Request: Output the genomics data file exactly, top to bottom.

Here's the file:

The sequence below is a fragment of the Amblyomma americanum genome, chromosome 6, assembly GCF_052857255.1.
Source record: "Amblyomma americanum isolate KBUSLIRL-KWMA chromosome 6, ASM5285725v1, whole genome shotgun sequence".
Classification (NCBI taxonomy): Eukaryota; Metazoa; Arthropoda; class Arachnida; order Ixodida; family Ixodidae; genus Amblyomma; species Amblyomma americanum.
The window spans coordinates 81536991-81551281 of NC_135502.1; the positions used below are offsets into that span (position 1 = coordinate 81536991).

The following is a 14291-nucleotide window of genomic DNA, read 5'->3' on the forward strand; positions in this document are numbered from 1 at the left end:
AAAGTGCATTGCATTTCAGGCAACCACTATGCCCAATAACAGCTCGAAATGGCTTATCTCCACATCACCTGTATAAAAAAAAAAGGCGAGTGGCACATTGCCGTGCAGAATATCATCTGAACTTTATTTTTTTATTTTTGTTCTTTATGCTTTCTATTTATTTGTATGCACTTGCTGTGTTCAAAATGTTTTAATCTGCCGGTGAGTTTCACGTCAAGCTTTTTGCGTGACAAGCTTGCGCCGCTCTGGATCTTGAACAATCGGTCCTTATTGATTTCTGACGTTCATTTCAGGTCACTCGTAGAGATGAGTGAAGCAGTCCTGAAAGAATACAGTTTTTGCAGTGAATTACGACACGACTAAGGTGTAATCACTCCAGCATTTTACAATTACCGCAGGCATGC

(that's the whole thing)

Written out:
The sequence below is a fragment of the Amblyomma americanum genome, chromosome 6, assembly GCF_052857255.1.
Source record: "Amblyomma americanum isolate KBUSLIRL-KWMA chromosome 6, ASM5285725v1, whole genome shotgun sequence".
Classification (NCBI taxonomy): Eukaryota; Metazoa; Arthropoda; class Arachnida; order Ixodida; family Ixodidae; genus Amblyomma; species Amblyomma americanum.
The window spans coordinates 81536991-81551281 of NC_135502.1; the positions used below are offsets into that span (position 1 = coordinate 81536991).

The following is a 14291-nucleotide window of genomic DNA, read 5'->3' on the forward strand; positions in this document are numbered from 1 at the left end:
AAAGTGCATTGCATTTCAGGCAACCACTATGCCCAATAACAGCTCGAAATGGCTTATCTCCACATCACCTGTATAAAAAAAAAAGGCGAGTGGCACATTGCCGTGCAGAATATCATCTGAACTTTATTTTTTTATTTTTGTTCTTTATGCTTTCTATTTATTTGTATGCACTTGCTGTGTTCAAAATGTTTTAATCTGCCGGTGAGTTTCACGTCAAGCTTTTTGCGTGACAAGCTTGCGCCGCTCTGGATCTTGAACAATCGGTCCTTATTGATTTCTGACGTTCATTTCAGGTCACTCGTAGAGATGAGTGAAGCAGTCCTGAAAGAATACAGTTTTTGCAGTGAATTACGACACGACTAAGGTGTAATCACTCCAGCATTTTACAATTACCGCAGGCATGC